# Social Security’s PIA – What is this?

If you’ve ever looked at the information about Social Security retirement benefits, you’ve likely come across a figure called the Primary Insurance Amount, or PIA.  So just what is PIA? I mean, besides the airport designation for the General Wayne A. Downing Peoria (IL) International Airport?

### Primary Insurance Amount

The Primary Insurance Amount (PIA) is the projected amount of Social Security retirement benefits that you will receive upon reaching Full Retirement Age – FRA, in Social Security Administration parlance.  (see this article for information about determining your FRA).

The PIA is one of the factors used in determining the actual amount of your retirement benefit – the other factor being the date (or rather your age) when you elect to begin receiving retirement benefits.

### So, how is PIA calculated?

In true government style, this calculation can be pretty convoluted.  You start off with your Average Indexed Monthly Earnings (AIME – which we defined here).  Then, hold onto your hat, because it gets hairy from here:

• the first \$761 of your AIME is multiplied by 90%
• the amount between \$761 and \$4,586 is multiplied by 32%
• any amount in excess of \$4,586 is multiplied by 15%

Note: these are the figures for 2010.  The figures used (referred to as “bend points”) are based upon the year when the retiree is first eligible to claim benefits – at age 62.

So let’s work through a couple of examples:

Our first retiree is age 62 in 2010, and is hoping to begin taking Social Security benefits immediately upon eligibility – to get what’s coming to her.  Her AIME has been calculated as \$6,500.  Applying the formula, we get the following:

• first bend point: \$684.90 (\$761 * 90%)
• second bend point: \$1,224 (\$4,586 – \$761 = \$3,825 * 32%)
• excess: \$287.10 (\$6,500 – \$4,586 = \$1,914 * 15%)
• For a total PIA of: \$2,196 (\$684.90 + \$1,224 + \$287.10)

The second example retiree also is age 62 in 2010.  His AIME has been calculated as \$4,000.  Applying the formula:

• first bend point: \$684.90
• second bend point: \$1,036.48 (\$4,000 – \$761 = \$3,239 * 32%)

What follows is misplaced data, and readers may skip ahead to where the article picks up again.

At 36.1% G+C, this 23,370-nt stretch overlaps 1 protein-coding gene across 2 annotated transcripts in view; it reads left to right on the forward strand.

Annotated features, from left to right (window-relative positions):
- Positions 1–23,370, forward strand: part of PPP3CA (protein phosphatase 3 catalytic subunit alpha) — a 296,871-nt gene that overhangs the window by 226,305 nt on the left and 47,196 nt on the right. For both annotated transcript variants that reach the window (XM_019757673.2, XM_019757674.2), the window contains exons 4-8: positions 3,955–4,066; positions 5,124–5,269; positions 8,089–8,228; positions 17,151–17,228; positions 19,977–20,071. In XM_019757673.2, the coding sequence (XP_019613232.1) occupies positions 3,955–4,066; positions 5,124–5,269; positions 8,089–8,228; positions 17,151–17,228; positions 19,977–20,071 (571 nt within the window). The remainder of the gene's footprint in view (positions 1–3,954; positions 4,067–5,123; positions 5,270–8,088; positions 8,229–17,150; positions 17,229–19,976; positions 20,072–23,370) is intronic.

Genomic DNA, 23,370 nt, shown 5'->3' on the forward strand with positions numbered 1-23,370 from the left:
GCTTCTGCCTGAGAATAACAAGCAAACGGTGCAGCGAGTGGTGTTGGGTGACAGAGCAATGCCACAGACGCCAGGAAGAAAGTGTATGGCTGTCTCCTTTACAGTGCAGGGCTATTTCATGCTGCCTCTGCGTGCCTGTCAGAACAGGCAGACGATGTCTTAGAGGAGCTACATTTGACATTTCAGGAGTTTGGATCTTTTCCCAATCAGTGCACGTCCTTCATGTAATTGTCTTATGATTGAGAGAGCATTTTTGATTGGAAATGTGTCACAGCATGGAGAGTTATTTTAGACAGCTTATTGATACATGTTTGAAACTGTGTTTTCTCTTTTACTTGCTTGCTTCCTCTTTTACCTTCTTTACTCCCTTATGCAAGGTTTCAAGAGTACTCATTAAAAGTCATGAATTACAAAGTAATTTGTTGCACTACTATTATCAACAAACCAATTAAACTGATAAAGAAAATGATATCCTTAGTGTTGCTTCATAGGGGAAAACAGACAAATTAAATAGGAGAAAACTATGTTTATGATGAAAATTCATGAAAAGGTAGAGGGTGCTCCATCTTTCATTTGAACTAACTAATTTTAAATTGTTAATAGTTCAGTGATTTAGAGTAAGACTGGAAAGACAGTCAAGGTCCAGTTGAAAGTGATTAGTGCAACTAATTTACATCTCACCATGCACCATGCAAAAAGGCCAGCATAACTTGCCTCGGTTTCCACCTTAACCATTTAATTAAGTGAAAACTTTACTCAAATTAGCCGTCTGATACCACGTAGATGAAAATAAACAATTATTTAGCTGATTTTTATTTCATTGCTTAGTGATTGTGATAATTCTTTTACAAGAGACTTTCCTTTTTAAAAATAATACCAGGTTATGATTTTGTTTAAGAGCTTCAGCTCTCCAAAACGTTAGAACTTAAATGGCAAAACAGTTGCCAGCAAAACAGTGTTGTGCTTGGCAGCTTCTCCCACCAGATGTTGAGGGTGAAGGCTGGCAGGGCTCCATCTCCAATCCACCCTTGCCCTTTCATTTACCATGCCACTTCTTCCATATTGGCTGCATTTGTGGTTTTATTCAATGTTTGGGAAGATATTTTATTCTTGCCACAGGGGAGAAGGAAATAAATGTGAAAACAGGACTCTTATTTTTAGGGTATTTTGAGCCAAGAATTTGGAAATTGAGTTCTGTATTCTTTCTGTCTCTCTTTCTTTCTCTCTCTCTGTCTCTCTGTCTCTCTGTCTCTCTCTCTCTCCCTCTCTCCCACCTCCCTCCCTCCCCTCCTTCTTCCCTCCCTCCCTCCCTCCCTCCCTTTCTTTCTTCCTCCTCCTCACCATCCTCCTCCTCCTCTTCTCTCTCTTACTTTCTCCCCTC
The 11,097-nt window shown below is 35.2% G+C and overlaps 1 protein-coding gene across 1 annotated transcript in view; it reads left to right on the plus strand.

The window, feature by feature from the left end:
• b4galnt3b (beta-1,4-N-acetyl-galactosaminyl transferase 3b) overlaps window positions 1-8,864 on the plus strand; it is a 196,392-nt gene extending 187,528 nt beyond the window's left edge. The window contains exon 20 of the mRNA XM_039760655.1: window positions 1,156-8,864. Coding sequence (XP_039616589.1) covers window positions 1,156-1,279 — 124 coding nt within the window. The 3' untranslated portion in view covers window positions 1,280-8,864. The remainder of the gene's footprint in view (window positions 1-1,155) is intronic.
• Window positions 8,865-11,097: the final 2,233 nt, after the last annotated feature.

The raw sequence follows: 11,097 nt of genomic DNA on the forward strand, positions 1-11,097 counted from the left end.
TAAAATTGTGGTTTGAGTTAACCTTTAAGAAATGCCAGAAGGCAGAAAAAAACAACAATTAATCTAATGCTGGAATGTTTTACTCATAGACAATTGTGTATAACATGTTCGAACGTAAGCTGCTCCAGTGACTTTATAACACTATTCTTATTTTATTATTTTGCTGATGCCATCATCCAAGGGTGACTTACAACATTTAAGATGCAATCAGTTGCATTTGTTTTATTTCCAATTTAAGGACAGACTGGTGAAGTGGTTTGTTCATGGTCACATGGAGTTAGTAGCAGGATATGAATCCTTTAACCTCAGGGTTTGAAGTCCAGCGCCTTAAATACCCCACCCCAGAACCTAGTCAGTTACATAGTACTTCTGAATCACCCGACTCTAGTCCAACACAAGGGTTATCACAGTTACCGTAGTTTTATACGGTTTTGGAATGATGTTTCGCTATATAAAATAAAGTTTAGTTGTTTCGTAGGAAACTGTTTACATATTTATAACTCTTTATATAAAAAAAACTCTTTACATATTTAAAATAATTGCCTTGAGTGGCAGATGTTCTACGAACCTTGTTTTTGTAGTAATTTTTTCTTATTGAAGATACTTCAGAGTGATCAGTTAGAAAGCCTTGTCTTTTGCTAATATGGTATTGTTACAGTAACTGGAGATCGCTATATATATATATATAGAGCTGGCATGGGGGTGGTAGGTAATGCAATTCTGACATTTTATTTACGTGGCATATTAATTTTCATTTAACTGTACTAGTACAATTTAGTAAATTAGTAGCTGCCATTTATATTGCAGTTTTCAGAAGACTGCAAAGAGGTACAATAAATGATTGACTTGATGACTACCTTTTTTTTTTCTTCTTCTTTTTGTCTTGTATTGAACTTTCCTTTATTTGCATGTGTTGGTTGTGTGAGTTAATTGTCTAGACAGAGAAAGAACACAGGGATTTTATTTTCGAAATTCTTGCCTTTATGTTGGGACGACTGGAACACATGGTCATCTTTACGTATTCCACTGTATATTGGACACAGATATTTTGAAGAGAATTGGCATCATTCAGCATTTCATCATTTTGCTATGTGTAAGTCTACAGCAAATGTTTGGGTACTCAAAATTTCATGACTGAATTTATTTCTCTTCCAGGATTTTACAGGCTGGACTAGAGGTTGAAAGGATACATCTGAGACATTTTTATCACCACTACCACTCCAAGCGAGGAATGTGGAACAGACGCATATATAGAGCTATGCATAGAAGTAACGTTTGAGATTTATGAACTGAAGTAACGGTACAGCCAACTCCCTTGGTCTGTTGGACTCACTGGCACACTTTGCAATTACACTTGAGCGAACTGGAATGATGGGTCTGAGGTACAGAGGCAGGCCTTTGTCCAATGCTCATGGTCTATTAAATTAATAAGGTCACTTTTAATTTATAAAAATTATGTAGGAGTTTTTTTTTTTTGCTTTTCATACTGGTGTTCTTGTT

• excess: \$0
• For a total PIA of: \$1,721.30 (\$684.90 + \$1,036.48)

You should note that the PIA is always rounded down to the next multiple of \$0.10 – otherwise in the second example the PIA would have been \$1,721.38.

### … And that’s just the start!

Once your PIA is calculated, it doesn’t just sit there like the boring number that it is.  Each year, your PIA will adjust, according to the annual Cost of Living Adjustment, as well as any additional (increased) earning years that may impact your AIME.  Plus, your PIA is only the basis of your Social Security retirement benefit calculation:  the age that you begin taking the payment of retirement benefits is taken into the equation as well, which you’ll see in the Retirement Benefit Calculation article.

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1. […] you’re interested in how Bend Points are used, you can see the article on Primary Insurance Amount, or PIA.  Here, however, we’ll go over how Bend Points are calculated each year.  To understand […]

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6. The Primary Insurance Amount (PIA) - Finance | Business News Online says:

[...] I am writing this particular article to help allay that confusion.  In an earlier article – Social Security’s PIA – What is this? – we worked through how PIA is calculated, I’m just giving it another treatment here, to [...]

7. Ah, Sweet Procrastination! | Business News Online says:

[...] of delaying receipt of retirement benefits – it can amount to more than 50% of the PIA (Primary Insurance Amount), when you consider early benefits versus late benefits.  Of course, by taking benefits later, [...]

8. Social Security Spousal Benefit for Divorcées - Business News Online says:

[...] divorced spouse is eligible for a Social Security retirement benefit based upon the PIA (Primary Insurance Amount) of his or her ex-spouse under the following [...]

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11. [...] Retirement Age), and the age you are when you start receiving benefits.  We talked about the PIA here; then we talked about the FRA here.  Having these two numbers, we need to consider if you are [...]